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Bioarchitecture. 2014 Jan-Feb;4(1):6-15. doi: 10.4161/bioa.28014. Epub 2014 Jan 31.

Salient features of the ciliated organ of asymmetry.

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Department of Cell and Developmental Biology; State University of New York; Upstate Medical University; Syracuse, NY USA.


Many internal organs develop distinct left and right sides that are essential for their functions. In several vertebrate embryos, motile cilia generate an asymmetric fluid flow that plays an important role in establishing left-right (LR) signaling cascades. These 'LR cilia' are found in the ventral node and posterior notochordal plate in mammals, the gastrocoel roof plate in amphibians and Kupffer's vesicle in teleost fish. I consider these transient ciliated structures as the 'organ of asymmetry' that directs LR patterning of the developing embryo. Variations in size and morphology of the organ of asymmetry in different vertebrate species have raised questions regarding the fundamental features that are required for LR determination. Here, I review current models for how LR asymmetry is established in vertebrates, discuss the cellular architecture of the ciliated organ of asymmetry and then propose key features of this organ that are critical for orienting the LR body axis.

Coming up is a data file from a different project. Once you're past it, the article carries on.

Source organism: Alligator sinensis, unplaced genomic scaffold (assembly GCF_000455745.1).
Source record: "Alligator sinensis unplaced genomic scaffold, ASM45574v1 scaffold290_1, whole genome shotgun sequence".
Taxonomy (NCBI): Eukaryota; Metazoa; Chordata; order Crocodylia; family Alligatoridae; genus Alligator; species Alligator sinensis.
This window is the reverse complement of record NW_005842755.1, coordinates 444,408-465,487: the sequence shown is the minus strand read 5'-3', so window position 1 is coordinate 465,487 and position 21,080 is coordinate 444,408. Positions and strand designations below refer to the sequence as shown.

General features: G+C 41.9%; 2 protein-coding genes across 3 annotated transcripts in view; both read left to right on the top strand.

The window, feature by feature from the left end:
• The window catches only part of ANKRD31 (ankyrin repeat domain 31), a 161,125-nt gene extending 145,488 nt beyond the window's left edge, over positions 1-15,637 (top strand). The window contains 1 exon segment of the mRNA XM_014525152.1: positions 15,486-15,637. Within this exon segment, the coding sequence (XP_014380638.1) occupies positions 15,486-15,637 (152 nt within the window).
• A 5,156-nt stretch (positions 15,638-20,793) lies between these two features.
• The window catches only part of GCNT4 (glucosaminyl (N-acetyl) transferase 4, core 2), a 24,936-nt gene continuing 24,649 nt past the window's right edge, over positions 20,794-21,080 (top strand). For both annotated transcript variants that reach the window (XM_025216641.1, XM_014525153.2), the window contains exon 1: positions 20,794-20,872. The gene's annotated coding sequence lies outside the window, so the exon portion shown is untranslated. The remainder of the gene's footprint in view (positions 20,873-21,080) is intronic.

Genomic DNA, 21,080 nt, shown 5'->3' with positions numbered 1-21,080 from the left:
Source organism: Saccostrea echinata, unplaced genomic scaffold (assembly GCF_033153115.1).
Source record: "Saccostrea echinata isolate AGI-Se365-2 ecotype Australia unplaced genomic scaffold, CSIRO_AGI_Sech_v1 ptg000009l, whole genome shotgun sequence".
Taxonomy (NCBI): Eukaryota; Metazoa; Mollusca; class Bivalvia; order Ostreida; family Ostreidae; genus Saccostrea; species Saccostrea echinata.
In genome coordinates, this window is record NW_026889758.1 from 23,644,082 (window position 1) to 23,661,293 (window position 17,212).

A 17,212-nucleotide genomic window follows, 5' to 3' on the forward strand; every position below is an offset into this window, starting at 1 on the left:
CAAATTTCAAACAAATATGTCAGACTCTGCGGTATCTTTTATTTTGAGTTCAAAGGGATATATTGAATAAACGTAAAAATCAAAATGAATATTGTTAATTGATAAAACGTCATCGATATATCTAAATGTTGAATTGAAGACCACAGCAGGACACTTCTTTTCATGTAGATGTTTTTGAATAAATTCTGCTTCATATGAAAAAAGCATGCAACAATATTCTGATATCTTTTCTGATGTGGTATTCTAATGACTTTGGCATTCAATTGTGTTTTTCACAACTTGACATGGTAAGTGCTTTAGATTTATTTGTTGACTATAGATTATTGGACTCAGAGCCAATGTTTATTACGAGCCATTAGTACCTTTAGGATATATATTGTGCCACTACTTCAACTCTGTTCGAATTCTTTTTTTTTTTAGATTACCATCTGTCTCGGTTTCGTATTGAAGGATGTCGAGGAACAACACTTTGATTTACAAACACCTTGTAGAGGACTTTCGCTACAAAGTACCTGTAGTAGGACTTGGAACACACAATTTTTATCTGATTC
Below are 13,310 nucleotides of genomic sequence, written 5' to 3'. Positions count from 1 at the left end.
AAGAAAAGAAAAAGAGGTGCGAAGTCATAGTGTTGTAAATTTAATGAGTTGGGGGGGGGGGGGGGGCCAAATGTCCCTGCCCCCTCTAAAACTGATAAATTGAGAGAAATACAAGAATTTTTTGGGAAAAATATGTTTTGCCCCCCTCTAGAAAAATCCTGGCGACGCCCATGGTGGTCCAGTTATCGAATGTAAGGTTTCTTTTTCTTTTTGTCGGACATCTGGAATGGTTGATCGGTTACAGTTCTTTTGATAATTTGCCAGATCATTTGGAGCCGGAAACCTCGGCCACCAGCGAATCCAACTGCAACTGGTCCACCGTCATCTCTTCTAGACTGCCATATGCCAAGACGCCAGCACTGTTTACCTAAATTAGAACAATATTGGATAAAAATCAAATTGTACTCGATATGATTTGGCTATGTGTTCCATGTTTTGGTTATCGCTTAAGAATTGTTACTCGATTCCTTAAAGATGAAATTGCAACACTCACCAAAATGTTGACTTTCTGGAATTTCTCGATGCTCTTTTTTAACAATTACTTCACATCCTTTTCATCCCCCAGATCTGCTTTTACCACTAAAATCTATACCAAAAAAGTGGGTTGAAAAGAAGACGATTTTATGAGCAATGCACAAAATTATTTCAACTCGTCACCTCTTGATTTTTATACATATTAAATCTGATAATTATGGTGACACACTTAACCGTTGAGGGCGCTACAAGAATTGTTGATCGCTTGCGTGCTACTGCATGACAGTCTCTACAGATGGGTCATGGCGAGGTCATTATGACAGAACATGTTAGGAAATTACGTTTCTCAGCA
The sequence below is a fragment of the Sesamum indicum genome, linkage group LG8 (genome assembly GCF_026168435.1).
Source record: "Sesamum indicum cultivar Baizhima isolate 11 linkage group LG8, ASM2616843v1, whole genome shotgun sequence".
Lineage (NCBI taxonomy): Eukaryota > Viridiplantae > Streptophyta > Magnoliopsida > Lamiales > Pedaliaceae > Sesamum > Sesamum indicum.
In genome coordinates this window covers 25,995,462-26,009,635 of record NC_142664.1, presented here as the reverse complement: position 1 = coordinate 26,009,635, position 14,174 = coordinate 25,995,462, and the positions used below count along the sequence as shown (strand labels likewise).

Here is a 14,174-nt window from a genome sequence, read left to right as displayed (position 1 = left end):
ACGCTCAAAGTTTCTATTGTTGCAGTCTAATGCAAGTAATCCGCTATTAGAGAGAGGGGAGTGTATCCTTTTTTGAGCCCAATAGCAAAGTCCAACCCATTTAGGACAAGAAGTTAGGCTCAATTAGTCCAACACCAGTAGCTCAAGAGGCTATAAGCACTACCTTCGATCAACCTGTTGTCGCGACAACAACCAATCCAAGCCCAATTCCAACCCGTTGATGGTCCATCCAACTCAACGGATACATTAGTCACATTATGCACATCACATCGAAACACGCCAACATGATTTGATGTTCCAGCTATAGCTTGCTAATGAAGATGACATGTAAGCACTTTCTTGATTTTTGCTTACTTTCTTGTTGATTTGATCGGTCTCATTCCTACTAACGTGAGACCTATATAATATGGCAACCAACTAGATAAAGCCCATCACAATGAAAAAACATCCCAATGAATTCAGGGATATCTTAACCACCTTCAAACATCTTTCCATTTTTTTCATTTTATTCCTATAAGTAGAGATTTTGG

Kupffer’s vesicle; Left-right asymmetry; calcium ion flux; cilia; congenital heart defects; gastrocoel roof plate; posterior notochordal plate

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